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The Case For Experience-based Entrepreneurship

As a professional in the education industry, I understand the need for a good school experience, both in and out of the classroom. School is something that everyone looks back on to some extent, whether fondly or not. This can be life-defining, and in many cases, set children on the path toward their career of choice.

That said, an increasing number of young adults have opted to embrace entrepreneurship upon graduation from college. And this is outstanding! A lot of unique ideas and great businesses have come from people new to the industry.

However, entrepreneurship has its pitfalls. It’s no secret that starting a successful business is difficult, and it’s even more difficult to grow that business and make a name for yourself. Despite this, many are lured by the success stories of entrepreneurs, to the point where becoming the next Elon Musk seems to be the new equivalent of “I want to be an astronaut when I grow up!”

And I’m not going to discourage anybody from pursuing their dreams. Quite the opposite, as a matter of fact. But it’s worth trying other options and learning the industry through direct experience rather than assuming that education will prepare an individual for the entrepreneurial lifestyle.

There are schools of thought that believe that there are certain qualities that entrepreneurs are born with, like leadership or “outside the box” thinking. While it can be easy to assume that every entrepreneur innately possesses these qualities, there’s more to it than that. Teaching these skills directly is in fact exceedingly difficult, but they still can be learned through extensive experience in an industry. Entrepreneur culture may shun the 9-5 lifestyle, but this is often necessary to learn the realities of the business world that entrepreneurs will need to account for. All of the good business ideas in the world will not work without the savvy to back them up.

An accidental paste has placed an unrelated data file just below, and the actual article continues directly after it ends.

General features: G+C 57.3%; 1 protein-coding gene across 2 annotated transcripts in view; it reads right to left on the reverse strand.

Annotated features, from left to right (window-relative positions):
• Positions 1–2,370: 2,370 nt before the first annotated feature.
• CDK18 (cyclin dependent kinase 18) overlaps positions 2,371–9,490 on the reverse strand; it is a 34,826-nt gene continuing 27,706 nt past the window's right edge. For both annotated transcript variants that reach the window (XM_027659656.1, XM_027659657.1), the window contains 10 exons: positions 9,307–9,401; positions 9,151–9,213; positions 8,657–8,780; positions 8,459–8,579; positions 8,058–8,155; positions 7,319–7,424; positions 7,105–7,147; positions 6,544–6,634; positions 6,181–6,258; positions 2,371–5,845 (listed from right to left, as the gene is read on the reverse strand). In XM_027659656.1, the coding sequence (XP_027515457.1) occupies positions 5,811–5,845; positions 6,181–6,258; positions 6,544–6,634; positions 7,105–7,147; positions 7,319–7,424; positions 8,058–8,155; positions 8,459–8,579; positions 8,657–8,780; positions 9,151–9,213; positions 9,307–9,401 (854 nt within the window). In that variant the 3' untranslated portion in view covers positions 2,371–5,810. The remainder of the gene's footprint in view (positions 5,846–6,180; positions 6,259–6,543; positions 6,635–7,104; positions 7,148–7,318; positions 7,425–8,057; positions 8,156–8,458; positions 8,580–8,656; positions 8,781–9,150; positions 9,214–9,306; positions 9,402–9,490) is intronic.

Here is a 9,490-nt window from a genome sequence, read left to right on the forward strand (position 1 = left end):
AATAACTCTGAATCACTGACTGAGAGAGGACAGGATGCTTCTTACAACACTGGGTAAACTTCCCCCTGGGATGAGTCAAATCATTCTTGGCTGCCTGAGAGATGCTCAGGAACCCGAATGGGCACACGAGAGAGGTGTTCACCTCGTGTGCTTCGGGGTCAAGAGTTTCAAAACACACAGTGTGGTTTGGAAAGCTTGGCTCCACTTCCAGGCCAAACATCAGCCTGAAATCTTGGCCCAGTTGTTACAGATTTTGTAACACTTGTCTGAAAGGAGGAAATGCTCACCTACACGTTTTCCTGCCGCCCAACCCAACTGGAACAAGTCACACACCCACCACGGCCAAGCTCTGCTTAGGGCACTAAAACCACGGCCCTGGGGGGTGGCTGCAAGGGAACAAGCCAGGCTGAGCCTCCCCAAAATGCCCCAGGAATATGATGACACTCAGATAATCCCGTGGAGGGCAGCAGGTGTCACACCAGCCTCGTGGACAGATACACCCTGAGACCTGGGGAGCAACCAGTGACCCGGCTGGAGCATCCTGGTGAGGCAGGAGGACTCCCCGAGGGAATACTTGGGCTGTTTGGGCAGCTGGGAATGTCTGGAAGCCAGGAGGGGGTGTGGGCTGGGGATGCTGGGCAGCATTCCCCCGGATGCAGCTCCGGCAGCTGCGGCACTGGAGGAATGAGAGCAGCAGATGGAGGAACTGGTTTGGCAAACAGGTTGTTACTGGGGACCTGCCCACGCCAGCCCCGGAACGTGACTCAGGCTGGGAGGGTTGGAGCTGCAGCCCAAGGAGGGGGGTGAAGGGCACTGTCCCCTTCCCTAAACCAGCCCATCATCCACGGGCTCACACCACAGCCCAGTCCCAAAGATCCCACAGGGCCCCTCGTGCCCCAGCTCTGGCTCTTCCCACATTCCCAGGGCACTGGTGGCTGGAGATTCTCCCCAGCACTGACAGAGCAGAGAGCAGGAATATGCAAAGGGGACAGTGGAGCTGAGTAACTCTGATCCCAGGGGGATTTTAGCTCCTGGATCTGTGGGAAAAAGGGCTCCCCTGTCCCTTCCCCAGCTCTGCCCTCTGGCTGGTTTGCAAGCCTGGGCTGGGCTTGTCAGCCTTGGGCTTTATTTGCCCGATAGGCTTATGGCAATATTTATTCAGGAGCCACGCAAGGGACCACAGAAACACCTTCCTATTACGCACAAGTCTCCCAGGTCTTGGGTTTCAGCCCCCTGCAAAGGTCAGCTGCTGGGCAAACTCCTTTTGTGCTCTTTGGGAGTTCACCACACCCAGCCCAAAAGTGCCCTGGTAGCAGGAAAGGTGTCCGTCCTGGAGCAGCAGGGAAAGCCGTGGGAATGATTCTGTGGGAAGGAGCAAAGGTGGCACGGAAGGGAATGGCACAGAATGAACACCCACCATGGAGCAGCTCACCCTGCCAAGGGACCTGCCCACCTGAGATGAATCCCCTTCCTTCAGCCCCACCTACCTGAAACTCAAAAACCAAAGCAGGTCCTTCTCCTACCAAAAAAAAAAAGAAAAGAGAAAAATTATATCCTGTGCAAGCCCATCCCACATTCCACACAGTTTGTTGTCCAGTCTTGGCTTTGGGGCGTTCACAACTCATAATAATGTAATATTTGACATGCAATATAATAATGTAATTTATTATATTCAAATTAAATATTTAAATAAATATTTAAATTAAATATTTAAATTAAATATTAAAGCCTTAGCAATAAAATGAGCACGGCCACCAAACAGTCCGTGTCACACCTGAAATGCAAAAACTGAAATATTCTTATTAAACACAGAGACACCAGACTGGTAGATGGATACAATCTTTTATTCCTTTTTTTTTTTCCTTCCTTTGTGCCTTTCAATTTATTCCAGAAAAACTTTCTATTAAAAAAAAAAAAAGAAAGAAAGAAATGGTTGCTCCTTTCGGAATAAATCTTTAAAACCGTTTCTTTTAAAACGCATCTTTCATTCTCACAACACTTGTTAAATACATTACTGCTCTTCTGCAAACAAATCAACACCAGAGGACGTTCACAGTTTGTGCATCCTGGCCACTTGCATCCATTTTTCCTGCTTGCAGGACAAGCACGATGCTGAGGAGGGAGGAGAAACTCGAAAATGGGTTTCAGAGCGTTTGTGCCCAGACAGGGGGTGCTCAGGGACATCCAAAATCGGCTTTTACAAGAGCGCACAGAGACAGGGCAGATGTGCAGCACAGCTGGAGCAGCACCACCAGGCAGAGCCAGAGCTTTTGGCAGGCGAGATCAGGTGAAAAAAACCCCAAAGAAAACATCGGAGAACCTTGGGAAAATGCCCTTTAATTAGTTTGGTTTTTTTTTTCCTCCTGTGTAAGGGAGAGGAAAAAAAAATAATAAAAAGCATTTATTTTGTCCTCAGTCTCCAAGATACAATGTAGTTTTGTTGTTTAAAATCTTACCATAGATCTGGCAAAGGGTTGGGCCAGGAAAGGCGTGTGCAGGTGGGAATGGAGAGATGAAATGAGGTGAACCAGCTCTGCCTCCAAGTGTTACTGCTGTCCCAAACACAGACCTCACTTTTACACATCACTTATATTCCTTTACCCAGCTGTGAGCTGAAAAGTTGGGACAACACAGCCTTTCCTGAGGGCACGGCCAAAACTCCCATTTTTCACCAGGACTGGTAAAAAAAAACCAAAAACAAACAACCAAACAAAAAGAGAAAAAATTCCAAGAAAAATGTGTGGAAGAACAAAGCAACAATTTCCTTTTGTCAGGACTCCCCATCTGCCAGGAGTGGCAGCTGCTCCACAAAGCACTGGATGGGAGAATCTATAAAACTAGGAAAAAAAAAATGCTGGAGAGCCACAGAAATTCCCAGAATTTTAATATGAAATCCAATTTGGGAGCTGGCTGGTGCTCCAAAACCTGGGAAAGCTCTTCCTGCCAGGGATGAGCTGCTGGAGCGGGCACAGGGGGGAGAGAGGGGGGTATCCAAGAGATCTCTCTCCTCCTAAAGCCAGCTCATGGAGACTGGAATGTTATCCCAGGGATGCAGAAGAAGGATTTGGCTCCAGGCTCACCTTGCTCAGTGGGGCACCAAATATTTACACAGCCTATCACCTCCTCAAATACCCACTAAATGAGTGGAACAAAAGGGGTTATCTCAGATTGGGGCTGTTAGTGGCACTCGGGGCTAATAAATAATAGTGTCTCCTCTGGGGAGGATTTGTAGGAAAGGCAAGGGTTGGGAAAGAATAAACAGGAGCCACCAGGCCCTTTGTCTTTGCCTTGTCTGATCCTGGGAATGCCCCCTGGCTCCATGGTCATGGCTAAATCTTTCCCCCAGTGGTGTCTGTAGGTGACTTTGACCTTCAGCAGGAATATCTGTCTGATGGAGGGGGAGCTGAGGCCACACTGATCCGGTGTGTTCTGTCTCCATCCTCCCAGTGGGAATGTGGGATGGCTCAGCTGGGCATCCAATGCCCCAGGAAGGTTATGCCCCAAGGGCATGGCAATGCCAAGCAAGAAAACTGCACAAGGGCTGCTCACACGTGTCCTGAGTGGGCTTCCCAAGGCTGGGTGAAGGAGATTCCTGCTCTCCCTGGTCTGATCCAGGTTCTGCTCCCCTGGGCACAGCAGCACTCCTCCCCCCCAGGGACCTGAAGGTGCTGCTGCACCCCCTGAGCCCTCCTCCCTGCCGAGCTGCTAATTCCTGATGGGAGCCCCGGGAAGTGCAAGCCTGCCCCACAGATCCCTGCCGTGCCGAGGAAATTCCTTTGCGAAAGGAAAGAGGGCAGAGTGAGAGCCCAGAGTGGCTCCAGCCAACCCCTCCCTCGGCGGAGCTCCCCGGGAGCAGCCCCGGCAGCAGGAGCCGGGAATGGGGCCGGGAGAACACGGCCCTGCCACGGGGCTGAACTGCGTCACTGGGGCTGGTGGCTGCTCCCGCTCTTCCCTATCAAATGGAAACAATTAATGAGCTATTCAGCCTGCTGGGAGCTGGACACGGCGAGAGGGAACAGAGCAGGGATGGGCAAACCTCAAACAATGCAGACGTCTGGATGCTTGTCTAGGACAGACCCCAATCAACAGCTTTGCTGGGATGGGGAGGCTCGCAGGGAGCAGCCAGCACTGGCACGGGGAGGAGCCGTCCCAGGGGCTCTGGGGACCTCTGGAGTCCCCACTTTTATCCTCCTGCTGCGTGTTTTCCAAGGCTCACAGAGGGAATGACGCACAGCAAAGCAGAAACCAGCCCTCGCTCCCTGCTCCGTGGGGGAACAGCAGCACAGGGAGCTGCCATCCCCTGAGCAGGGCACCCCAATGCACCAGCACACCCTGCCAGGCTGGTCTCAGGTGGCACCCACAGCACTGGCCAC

Another component of redefining entrepreneurship is the metrics of success. Most wildly successful entrepreneurs did not simply break into the industry with a single attempt; they had previous jobs or ventures in which they learned more about the sector they planned on working with. Not all industries are the same, and the most successful entrepreneurs are inevitably the ones that learn about the challenges, opportunities, and competitions in their field before launching into a big project.

For that matter, success is highly dependent on the individual. Any entrepreneur that goes into a venture expecting fame is likely to be disappointed, given the unrealistic expectations inherent in the modern culture. Conversely, an aspiring entrepreneur may find their own success and satisfaction working a regular job. There’s no expiration date on starting a business, and despite the enduring image of the 20-something making it big in Silicon Valley, research has found that older entrepreneurs tend to be more successful. The fact is, people with a lot of experience that have had time to learn from their mistakes have an inherent edge in the competitive, cutthroat world of entrepreneurship.

 

So if you think you have an outstanding idea, foster it! However, it is worth considering that an idea and the willingness to work hard is no substitute for years of industry experience.

 

Originally posted at rosssanner.net

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